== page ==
Trading Spindles: 3 Drop Spindle Spinning Lessons from the Andes

In November 2017, hundreds of weavers gathered in Peru for the third Tinkuy. I count myself a spinner first, knitter second, and weaver third, so among hard-core weavers I might have been the odd woman out. But most of the weavers I met take drop spindle spinning for granted, the way that many of us take potable tap water for granted. Of course you spin. (In the Andes you do not take potable tap water for granted.)

I learned more (and bought more) in a week than I can tell you, but watching the Andean spinners, I realized 3 things that every spinner should know.

1. Everyone has time to spin.

Groups of weavers gathered in the plaza each morning before the conference, chatting with their neighbors before the doors opened. They wore an amazing variety of clothes: different hats from each village, distinct weaving patterns on each shawl, and a rainbow of color palettes. About half the weavers in each group—men and women—spun on drop spindles (called pushkas) as they waited. They had a few moments free; their spindles were ready.

If you reach for a drop spindle every time you’re standing and waiting, you will surprise yourself with how much you accomplish. Most of these weavers had cell phones tucked away in their skirts (and some had babies on their backs), but I didn’t see anyone staring at a screen while waiting. Ed Franquemont is often quoted saying that Andean spindle spinners are slower by the hour but faster by the week (from “Andean Spinning,” available in A Handspindle Treasury: Spinning Around the World). While I checked my email, these women were faster by the minute.

drop spindle spinning

In the village of Amaru, a young woman spins as easily on a brand-new top-whorl spindle as her neighbor plies on a pushka.

2. Tools matter less than you may think.

Before the conference, I traveled with other spinners and weavers from the United States. In the market in Pisac, we found a booth selling some spindles along with spoons and bowl, each costing 10 soles (about $3). My spinning friends tested the spindles to see which were balanced and spun nicely; the local buyers gave the same scrutiny to the wooden spoons.

On the first night of Tinkuy, spinners competed to see who could make the longest thread in a few minutes, starting with a bare spindle. (Read Linda Ligon’s account of a past contest.) Each spinner picked a spindle and fiber at random from baskets passed around the room, and they spun like the wind. These spinners weren’t concerned about the perfect spindle weight or whorl diameter.

During the competition I made friends with spinners from Chinchero. I’d packed a few spindles, selecting ones that I thought would be novel to Andean spinners. Sure enough, the ladies of Chinchero met my top-whorl spindles with curiosity and amusement; they didn’t recognize my red-and-purple Trindle as a spindle at first. Within 5 minutes, though, each of the three spinners who tried it out made yarn successfully, some beautifully. (I managed not to embarrass myself with a pushka, too.)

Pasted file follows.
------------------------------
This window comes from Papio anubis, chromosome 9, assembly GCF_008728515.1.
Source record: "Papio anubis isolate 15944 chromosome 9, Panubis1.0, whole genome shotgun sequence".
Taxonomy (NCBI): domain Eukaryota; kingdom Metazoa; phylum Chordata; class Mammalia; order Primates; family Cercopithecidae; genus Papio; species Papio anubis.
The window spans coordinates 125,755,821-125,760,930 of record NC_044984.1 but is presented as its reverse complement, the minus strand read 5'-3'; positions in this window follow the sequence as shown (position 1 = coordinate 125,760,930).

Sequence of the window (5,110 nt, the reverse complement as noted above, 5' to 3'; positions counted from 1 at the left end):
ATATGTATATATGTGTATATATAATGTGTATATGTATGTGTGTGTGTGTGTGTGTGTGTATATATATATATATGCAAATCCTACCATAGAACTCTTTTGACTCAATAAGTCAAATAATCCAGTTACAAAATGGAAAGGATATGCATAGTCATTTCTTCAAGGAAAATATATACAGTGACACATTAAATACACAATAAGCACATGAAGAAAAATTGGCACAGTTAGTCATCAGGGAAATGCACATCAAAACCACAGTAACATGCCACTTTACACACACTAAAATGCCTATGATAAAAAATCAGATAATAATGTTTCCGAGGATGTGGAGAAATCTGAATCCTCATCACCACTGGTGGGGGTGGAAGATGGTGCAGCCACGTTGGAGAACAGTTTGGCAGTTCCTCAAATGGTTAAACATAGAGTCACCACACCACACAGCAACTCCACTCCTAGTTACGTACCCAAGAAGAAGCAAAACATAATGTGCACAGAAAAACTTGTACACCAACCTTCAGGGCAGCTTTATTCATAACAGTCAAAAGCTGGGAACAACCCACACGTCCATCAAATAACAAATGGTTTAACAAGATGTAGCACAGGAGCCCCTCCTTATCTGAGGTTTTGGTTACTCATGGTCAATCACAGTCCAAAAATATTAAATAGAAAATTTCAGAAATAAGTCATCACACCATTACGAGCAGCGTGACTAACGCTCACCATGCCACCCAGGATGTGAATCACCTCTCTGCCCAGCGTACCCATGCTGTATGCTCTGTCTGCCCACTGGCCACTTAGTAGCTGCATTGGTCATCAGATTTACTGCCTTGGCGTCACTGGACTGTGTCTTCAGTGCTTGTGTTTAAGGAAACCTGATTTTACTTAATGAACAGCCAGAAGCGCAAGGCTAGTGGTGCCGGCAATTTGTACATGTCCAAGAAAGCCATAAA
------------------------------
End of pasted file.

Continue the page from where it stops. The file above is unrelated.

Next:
The lesson: Use your beloved wheels and spindles, but remember that your hands are your most valuable tools.

drop spindle spinning

In Amaru, the villagers shear part of a sheep with a kitchen knife; wash the raw wool in a detergent from a local root; and hand pick the fiber before spinning.

3. Fiber prep matters (but not like you think).

That night everyone got a drop spindle and a handful of possibly washed, somewhat teased alpaca fiber, which the Andean spinners double-drafted into smooth, fine yarn. I tugged at it and made some lumpy yarn, then soon switched back to the Merino/silk combed top I’d brought with me. I happily spun frog hair with a short draw on a pushka and my own lightweight spindle.

When I handed my Trindle and fiber around to try, the women laughed as they tried double-drafting the top. It was their turn to struggle with the fiber and make uneven yarn. After twenty minutes or so, the most persistent made perfect yarn, though she frayed and spun down the side of the top. It was easier for each of us to use new tools than unfamiliar fiber and prep.

drop spindle spinning

Patabamba spinners tease handfuls of white wool and double draft.

Don’t be surprised if I mention Tinkuy in the next few months. There was a lifetime of spinning wisdom among those weavers.

—Anne Merrow


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2 Comments

  1. Sheila M at 9:44 am December 12, 2017

    What in the world is ‘double drafting’? And how and why would one do it as opposed to long draw, for example?

  2. Tamara Schmiege at 1:23 pm December 12, 2017

    Double drafting (also called double draw) is a variety of long draw; you will often see it in Andean or Navajo/Diné spindle spinning, for example. Instead of allowing the twist into the fiber and drafting against it once, you quickly draft out a length of fiber until it has enough twist to hold together, then continue adding twist as you refine it by evening out thick spots.
    For more information, see these free articles:
    https://www.interweave.com/article/spinning/spinning-woolen-many-names-long-draw/
    https://www.interweave.com/article/spinning/support-tibetan-spindle-spinning/
    Or check out Amy Tyler’s video Spinning Woolen Yarn, https://www.interweave.com/store/spinning-woolen-yarns-digital-download.

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